On the Funny Car side of things, fourteen competitors followed the same format. The last round of two starred J.R. Todd in the DHL car on the left and Ron Capps in the NAPA Auto Parts car on the right. They battled off the line and down the strip. Todd prevailed by .0297 seconds over Capps, equating to roughly 14 feet of victory. “I knew we were going to go out there and throw down,” said Todd. “I could not believe that win light came on.”
I went home from the event with my head in a daze and my ears ringing, trying to wrap my head around what I had just experienced. How could the family of motorsports have such variation from one discipline of racing to another? In debriefing my roommates (who are utterly unfamiliar with the racing world) of this event, they asked what the cars were like. The true description from the track announcers rang clear in my brain. “Well,” I said, “These cars are fire breathing monsters.”
There was a time when STP stickers were affixed to virtually every race car at my local speedway. The little red ovals were placed at the highest point on the vehicle- the uppermost corner of the airfoil. Almost every car had one so you couldn’t help but notice. As an eleven-year-old fan, I didn’t understand the concept of a contingency program but STP marketing genius Andy Granatelli did.
No, Granatelli didn’t own the company nor did he invent the product or design the logo. He was hired by the Studebaker Automobile Corporation to market their “Scientifically Treated Petroleum” and that’s precisely what he did. He refined their trademark logo and promptly had a gazillion stickers made. Then he embarked on a nationwide campaign to distribute those stickers and soon they were everywhere. It was estimated in 1968 that Granatelli gave away two million stickers a month. Twenty-four million stickers a year is a ton of exposure. The STP logo became arguably the most recognizable graphic in America through the 1960’s.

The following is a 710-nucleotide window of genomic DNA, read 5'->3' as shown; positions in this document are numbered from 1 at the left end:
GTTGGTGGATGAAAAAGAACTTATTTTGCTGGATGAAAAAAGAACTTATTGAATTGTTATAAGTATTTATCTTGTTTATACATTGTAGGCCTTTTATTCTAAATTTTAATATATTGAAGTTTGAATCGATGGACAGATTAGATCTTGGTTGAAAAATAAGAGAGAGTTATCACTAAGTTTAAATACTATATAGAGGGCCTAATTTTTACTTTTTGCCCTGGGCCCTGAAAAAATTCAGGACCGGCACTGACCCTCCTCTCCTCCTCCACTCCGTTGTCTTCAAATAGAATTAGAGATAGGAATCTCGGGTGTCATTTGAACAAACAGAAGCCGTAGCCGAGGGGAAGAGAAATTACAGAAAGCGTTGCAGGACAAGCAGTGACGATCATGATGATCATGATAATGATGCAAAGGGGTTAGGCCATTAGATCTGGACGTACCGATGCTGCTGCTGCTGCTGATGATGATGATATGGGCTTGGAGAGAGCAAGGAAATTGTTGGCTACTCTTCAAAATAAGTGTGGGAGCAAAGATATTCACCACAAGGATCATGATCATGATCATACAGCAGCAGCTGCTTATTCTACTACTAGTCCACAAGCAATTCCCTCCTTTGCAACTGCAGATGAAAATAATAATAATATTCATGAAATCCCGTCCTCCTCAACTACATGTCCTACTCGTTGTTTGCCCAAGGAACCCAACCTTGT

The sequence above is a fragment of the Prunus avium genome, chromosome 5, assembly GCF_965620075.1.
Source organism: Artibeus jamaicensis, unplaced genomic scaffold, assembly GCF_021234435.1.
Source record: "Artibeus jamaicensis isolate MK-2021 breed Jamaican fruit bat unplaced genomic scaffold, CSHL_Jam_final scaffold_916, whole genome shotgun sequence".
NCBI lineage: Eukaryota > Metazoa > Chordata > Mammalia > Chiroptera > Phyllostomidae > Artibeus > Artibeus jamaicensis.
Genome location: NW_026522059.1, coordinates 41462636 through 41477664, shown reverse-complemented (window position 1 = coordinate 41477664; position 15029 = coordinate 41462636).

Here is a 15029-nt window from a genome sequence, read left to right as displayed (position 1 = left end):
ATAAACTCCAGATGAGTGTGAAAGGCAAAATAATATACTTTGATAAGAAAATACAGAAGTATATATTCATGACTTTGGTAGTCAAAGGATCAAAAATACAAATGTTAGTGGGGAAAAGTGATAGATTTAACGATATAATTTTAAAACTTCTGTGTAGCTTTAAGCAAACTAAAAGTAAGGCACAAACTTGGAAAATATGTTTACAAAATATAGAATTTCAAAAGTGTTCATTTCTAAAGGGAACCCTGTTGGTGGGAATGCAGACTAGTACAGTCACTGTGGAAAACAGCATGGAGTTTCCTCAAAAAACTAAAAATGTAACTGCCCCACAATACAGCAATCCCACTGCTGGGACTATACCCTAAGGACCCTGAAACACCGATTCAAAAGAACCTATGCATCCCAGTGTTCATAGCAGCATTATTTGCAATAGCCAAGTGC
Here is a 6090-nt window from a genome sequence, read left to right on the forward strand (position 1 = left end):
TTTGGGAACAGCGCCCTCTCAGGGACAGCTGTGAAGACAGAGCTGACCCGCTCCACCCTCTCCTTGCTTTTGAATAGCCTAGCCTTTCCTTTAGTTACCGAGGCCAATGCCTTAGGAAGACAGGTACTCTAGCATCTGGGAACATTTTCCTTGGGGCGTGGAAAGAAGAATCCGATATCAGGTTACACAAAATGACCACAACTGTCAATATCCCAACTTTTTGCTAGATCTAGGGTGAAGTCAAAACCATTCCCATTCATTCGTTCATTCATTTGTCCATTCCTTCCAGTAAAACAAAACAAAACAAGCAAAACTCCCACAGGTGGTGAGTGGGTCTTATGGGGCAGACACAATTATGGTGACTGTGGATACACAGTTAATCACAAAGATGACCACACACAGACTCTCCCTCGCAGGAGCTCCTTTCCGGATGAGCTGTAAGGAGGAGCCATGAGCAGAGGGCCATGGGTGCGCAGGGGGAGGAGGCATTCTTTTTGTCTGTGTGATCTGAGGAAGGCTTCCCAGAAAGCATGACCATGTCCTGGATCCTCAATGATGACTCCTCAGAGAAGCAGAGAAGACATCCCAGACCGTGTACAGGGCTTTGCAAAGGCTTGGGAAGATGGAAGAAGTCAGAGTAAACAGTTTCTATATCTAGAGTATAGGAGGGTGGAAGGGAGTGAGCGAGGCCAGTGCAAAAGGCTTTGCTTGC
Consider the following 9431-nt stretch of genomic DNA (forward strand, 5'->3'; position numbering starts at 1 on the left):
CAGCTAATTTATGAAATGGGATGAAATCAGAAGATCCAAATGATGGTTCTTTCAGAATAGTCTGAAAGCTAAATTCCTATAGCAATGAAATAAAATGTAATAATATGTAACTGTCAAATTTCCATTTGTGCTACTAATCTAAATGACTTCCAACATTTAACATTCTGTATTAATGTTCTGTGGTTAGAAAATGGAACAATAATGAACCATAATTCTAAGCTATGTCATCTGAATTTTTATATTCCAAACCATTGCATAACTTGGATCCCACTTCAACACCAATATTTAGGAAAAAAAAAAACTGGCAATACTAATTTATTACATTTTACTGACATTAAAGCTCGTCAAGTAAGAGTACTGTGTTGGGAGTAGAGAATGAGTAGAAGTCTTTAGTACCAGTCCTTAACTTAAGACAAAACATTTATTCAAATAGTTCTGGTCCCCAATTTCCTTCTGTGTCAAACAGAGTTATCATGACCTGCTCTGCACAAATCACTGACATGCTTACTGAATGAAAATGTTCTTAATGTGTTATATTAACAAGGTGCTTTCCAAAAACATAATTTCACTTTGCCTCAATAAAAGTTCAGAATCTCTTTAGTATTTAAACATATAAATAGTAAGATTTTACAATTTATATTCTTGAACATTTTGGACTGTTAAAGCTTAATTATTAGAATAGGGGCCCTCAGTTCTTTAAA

After Granatelli put Richard Petty under contract, he himself was able to fade from the limelight. Though STP has been sold numerous times since Studebaker failed in 1966, Petty remains under contract to this day. The original polymer product is no longer a top seller yet the STP logo is of such value that it is still used to market a variety of automotive products including battery chargers and octane booster.
Granatelli was famous for marching down pit lane in a jacket emblazoned with corporate logos but he may have borrowed that idea from Dean Moon. Moon was a contemporary of Granatelli’s that had also emerged from the automotive aftermarket. He designed his first fuel block while he was still in high school. Spun aluminum oil tanks, foot shaped gas pedals and finally flat disc wheel covers followed. Putting eyeballs in the double o’s was a no brainer but the “Moon Eyes” logo really took off when Moon had a cartoonist from Disney revamp it. He may have owned a logo covered blazer first but his time on earth was short compared to Andy’s. The company was sold to Japanese businessmen and remains relevant to hot rodders throughout the world. I displayed the Moon Eyes on my first performance car, a ’64 Austin Cooper- coincidently Moon’s first car was an Austin as well.